Three Moldbug Quotes
By Arnold Kling
This week, he writes,
According to this article, for example, there are “over 7500 nonprofits” in the Bay Area, “3800 of which deal with sustainability issues.” These appear to employ approximately half of our fair city’s jeunesse doree, occupying the best years of their lives and paying them squat…However, if you’re 23 and all you care about is getting laid, interning at a nonprofit is definitely the way to go.
My wife’s pet peeve is colleges that charge $50,000 a year and wind up graduating students who take jobs for $25,000 a year, if that much. My pet peeve is the nonprofit virus that college spreads.
Moldbug also writes,
All governments are governments of men. If final decisions are taken by a council of nine, these nine are the nine who rule. Whether you call them a court, a junta or a politburo is irrelevant.
Incidentally, yesterday was the Supreme Court’s Heller decision, which invalidated the District of Columbia’s gun-control law. Clearly, however, that decision could have been different with different justices. I suspect that the main consequence of the decision will be to intensify the battle over control of the courts.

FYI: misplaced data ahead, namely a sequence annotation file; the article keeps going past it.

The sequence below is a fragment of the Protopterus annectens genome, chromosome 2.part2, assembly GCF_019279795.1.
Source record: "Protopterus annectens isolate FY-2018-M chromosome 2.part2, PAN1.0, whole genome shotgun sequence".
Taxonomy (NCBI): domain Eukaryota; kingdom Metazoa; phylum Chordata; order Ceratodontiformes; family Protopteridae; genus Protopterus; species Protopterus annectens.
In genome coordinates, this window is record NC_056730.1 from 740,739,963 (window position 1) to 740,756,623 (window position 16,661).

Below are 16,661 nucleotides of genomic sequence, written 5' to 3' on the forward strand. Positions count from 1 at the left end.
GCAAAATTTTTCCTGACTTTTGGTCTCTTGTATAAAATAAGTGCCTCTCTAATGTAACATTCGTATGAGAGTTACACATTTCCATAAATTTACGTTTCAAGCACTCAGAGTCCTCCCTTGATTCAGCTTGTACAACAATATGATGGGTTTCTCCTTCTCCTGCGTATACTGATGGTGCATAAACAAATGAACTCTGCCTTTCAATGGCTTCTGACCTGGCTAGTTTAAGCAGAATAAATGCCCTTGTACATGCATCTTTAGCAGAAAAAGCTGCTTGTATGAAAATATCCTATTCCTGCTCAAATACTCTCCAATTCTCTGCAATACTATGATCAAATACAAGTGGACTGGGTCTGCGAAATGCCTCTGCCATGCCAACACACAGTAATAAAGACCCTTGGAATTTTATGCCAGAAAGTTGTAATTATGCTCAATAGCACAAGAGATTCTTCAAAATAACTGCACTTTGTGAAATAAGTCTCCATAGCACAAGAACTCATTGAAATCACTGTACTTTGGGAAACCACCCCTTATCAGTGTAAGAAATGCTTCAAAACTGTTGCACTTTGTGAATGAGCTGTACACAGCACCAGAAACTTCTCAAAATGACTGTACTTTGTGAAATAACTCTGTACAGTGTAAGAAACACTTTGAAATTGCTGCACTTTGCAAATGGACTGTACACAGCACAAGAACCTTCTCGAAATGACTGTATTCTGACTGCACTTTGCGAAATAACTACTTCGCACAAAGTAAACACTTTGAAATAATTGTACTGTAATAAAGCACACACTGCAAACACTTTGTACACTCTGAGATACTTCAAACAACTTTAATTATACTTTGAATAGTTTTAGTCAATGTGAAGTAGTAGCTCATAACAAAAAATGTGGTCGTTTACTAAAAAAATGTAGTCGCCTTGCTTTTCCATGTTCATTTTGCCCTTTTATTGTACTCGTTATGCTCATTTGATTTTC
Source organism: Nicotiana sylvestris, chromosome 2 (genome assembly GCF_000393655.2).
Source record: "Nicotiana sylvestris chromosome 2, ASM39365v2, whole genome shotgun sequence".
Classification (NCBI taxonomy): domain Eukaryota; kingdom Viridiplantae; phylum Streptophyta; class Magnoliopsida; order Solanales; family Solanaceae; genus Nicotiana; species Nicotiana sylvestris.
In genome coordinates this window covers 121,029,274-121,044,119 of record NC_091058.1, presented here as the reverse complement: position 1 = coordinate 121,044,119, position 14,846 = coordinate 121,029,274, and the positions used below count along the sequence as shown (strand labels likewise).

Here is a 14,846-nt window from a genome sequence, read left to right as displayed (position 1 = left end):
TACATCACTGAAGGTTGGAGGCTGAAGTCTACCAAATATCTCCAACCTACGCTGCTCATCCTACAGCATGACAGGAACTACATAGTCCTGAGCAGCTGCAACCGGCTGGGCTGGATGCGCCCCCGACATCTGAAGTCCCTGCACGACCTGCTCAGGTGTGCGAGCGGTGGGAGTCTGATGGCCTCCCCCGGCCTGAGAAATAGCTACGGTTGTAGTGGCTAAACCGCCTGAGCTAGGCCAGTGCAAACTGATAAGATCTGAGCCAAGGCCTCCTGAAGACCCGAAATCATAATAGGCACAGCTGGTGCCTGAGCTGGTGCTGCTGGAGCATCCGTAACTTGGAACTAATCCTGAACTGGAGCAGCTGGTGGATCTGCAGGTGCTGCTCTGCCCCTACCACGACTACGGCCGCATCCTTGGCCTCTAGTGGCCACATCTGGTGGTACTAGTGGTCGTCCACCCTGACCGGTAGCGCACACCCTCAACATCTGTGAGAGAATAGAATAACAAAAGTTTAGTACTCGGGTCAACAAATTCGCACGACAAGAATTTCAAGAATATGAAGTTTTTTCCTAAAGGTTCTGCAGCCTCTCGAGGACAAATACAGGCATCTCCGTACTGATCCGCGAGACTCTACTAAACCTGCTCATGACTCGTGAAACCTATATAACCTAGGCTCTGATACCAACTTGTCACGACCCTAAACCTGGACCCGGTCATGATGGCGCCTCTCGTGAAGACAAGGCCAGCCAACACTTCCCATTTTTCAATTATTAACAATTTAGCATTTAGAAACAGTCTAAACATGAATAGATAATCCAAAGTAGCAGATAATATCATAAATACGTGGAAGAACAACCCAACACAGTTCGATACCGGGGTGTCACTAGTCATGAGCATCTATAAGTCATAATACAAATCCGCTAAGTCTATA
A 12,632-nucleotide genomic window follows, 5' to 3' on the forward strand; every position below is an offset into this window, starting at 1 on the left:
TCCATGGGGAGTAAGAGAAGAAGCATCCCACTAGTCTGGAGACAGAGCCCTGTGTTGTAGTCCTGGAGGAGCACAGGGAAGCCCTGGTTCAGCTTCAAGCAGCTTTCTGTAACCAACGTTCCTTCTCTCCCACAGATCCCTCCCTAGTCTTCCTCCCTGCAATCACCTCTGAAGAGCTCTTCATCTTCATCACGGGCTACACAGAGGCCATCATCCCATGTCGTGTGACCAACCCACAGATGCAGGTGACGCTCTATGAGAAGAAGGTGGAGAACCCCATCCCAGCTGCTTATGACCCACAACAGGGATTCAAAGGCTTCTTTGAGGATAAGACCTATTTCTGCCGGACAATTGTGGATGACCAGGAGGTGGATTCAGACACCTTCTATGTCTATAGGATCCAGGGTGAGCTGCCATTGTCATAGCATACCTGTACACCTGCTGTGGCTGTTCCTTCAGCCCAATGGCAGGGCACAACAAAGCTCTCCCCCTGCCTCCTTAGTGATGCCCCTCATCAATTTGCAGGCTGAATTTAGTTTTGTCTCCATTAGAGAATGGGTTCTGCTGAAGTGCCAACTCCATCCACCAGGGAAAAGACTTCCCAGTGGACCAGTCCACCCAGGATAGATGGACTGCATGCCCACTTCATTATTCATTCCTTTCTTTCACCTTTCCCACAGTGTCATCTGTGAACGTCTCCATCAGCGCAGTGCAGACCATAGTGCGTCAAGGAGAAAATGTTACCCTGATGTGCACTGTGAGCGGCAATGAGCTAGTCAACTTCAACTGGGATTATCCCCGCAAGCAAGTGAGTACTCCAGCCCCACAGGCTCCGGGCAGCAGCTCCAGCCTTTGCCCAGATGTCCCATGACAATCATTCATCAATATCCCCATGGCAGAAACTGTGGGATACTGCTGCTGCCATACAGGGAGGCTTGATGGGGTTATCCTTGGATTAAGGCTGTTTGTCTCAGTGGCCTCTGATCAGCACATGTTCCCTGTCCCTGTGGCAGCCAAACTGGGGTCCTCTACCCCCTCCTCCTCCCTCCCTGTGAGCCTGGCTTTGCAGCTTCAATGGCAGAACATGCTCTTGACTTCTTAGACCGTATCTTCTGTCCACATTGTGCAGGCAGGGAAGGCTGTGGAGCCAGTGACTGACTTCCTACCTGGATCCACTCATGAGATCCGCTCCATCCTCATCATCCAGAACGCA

The third Moldbug quote:
The pronomian [i.e., Moldbug] prefers a state that is small, simple, and very strong. It respects the rights of its clients not because it is forced to respect them, but because it has a financial incentive to respect them, and it obeys that financial incentive because it is managed responsibly and effectively.
But still, you run into jurisdictional disputes. The current winner of the contest of “which Kindle sample does Kling actually buy?” is Daniel Walker Howe, a history of America from 1815-1848. In his fourth chapter, he discusses the Missouri Controversy. One aspect of it was that Missouri made it illegal for free African-Americans to settle in the state. That contradicted the national Constitutional view that entitled any free citizen to live in whatever state he or she chose. Clearly, there was going to be a jurisdictional dispute between the state of Missouri and the U.S. government. My reading of Howe is that the nation won in theory but the state won in practice, in that instance.
My point is that one can wish for “small and simple” government in theory. In practice, jurisdictional disputes are complex. Today, one state can tell businesses that they must determine the immigration status of new hires by checking certain records, while another state might forbid a business from checking those records. It might be OK for Microsoft and Yahoo to merge in the U.S., but not in Europe. And so on.